I never saw it coming, but getting into insurance has easily been the most fulfilling thing I have done or could imagine doing professionally (outside of actually saving lives)! Protecting people, even if that means financially, matters.
Q4: What inspired you to become an advisor?
In my opinion, insurance is one of the few professions that allows you to have a positive impact and increase your income potential as an entrepreneur. I tend to lean towards less saturated opportunities, and nobody my age was getting into insurance a few years back. I am 34 now.
The more I dug into my own personal finances, the more I wanted to share what I have learned with others. It’s amazing what compound interest can do — both positively and negatively. I don’t think people often consider how much liability surrounds them every day, and how easily they can mitigate the risk of a lot of it. Being a Financial Planner isn’t just about promising high returns, but also making sure we can mitigate the risk of potential losses through the right insurance products.
I have realized at the core of what we’re doing is trying to protect people. That mission really spoke to me and I found myself investing more time in helping people become financially secure.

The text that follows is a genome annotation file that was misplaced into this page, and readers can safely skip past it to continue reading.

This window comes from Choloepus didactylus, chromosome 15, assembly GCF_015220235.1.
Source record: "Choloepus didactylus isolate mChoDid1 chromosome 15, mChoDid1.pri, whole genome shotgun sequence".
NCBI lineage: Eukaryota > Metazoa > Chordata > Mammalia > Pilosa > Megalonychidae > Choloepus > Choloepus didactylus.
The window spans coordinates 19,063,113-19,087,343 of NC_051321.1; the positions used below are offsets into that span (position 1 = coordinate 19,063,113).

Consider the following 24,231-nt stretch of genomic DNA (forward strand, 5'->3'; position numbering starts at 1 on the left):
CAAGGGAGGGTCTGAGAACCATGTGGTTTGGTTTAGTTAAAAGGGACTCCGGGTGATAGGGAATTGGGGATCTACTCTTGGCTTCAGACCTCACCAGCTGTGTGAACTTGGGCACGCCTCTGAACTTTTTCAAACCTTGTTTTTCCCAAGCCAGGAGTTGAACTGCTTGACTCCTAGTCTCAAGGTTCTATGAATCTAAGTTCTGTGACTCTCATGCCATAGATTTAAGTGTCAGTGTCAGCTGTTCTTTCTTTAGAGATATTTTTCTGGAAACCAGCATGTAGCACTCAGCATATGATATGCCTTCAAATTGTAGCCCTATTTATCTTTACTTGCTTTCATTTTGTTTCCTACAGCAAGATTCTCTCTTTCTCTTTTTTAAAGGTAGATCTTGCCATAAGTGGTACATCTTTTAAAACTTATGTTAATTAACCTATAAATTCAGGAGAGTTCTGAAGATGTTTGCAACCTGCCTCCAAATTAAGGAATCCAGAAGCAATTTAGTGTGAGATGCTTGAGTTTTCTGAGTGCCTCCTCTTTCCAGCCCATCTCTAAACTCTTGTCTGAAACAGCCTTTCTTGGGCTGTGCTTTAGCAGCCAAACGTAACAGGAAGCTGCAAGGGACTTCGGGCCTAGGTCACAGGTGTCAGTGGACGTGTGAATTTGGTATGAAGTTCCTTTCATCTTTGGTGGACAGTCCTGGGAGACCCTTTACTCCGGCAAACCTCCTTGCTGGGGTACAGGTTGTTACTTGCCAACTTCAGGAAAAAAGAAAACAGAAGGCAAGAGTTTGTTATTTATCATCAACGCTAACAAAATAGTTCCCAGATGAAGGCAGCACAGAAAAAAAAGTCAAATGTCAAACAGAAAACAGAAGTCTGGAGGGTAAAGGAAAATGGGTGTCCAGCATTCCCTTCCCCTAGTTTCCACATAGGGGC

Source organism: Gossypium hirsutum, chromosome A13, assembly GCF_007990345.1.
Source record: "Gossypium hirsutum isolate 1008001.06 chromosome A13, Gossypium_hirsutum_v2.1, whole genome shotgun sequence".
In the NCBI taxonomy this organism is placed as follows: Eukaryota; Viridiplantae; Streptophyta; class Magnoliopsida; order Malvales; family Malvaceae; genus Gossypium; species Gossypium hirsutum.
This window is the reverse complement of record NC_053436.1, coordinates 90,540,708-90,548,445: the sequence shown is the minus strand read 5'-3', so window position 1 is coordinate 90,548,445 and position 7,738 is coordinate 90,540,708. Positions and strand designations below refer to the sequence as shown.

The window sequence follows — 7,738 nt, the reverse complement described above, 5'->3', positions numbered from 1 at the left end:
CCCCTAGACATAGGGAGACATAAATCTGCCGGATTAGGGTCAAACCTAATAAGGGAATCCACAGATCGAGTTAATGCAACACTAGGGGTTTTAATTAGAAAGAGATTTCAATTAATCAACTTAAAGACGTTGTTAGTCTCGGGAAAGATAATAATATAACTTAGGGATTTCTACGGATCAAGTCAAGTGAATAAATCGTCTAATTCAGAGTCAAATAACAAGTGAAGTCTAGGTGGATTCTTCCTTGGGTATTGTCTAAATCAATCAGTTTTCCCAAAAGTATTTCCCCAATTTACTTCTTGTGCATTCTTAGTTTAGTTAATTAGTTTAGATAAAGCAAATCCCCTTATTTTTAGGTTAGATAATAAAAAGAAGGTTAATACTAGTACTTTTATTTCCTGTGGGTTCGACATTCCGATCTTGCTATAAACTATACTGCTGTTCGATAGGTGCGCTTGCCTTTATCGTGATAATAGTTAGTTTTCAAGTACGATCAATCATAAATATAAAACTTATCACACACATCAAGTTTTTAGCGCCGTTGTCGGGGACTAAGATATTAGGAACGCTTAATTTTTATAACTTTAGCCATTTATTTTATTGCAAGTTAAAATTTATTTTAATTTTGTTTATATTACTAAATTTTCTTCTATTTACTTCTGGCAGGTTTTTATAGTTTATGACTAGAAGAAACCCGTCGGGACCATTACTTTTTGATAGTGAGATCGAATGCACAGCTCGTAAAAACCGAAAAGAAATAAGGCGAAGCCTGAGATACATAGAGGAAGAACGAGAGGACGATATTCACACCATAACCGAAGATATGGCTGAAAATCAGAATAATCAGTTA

Q5: What do you think the biggest barriers are in obtaining insurance?
Lethargy and the paramedical (paperwork). People don’t want to go through the process, and people don’t like dwelling on death. Unless there has been a major milestone — i.e a business partnership, a marriage, a baby — it’s really hard to get people to want to go through the process.
Q6: Why is it important to you, personally, to see people are covered for life insurance?
Especially when it is my own network, I fear seeing somebody I know and care about (or their family) go through a tragic event and not have the proper coverage in place. You don’t want an hour of time and a few hundred dollars a year to prevent someone from avoiding mourning and undergoing and financial hardship.
Q7: Can you tell us about one specific customer experience or interaction that stands out to you?
Sometimes you really have to stand by your guns and aim to insure a client with a product that you think is the right fit, even if that means not selling a policy. Sometimes clients will want policies that you don’t think are the right coverage, and you have to walk away.
Q8: How has the insurance industry changed in the last 5–10 years?